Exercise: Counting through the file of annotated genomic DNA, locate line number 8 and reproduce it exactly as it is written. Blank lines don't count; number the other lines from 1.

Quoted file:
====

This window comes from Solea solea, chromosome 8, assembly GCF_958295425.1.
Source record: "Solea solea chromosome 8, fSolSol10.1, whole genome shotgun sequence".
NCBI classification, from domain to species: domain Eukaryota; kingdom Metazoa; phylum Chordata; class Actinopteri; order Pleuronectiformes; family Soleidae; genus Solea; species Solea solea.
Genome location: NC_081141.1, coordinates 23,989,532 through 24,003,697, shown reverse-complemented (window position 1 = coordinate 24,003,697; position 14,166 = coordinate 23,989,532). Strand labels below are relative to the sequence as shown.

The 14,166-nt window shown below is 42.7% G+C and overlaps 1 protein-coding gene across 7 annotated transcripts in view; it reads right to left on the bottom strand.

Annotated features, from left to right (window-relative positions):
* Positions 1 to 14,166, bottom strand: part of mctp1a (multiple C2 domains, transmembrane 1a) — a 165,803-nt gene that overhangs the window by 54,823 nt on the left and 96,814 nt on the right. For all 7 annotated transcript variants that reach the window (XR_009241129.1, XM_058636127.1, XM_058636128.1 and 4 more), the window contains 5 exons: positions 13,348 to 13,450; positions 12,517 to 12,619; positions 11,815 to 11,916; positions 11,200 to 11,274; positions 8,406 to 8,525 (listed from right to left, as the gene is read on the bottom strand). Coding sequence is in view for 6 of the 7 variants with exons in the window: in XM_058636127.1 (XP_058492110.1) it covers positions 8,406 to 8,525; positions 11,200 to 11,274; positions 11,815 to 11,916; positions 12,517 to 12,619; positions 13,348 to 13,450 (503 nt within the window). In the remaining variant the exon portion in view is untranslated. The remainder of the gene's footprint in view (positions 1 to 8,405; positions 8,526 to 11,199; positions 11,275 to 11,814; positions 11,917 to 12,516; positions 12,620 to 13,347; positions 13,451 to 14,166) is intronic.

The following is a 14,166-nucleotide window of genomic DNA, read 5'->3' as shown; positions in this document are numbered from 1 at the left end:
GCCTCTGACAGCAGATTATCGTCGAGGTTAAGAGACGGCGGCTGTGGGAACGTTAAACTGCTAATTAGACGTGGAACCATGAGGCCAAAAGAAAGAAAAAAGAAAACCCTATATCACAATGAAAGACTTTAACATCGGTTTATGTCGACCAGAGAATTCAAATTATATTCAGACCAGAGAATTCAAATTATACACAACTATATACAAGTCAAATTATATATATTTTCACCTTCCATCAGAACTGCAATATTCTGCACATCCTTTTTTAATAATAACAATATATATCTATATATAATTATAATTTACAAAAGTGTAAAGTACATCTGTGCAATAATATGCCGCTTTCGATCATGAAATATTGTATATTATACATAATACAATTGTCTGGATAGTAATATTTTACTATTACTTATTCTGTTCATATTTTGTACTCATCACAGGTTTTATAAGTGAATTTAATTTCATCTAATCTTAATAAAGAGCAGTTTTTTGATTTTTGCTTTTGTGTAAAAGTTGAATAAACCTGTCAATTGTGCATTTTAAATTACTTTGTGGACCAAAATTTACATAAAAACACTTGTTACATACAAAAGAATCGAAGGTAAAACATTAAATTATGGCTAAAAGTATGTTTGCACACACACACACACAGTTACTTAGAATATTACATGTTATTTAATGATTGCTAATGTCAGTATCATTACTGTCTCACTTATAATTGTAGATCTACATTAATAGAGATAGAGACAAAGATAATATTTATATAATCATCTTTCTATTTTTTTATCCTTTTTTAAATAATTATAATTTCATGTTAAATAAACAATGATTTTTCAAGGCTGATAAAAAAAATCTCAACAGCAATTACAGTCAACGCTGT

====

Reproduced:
The following is a 14,166-nucleotide window of genomic DNA, read 5'->3' as shown; positions in this document are numbered from 1 at the left end: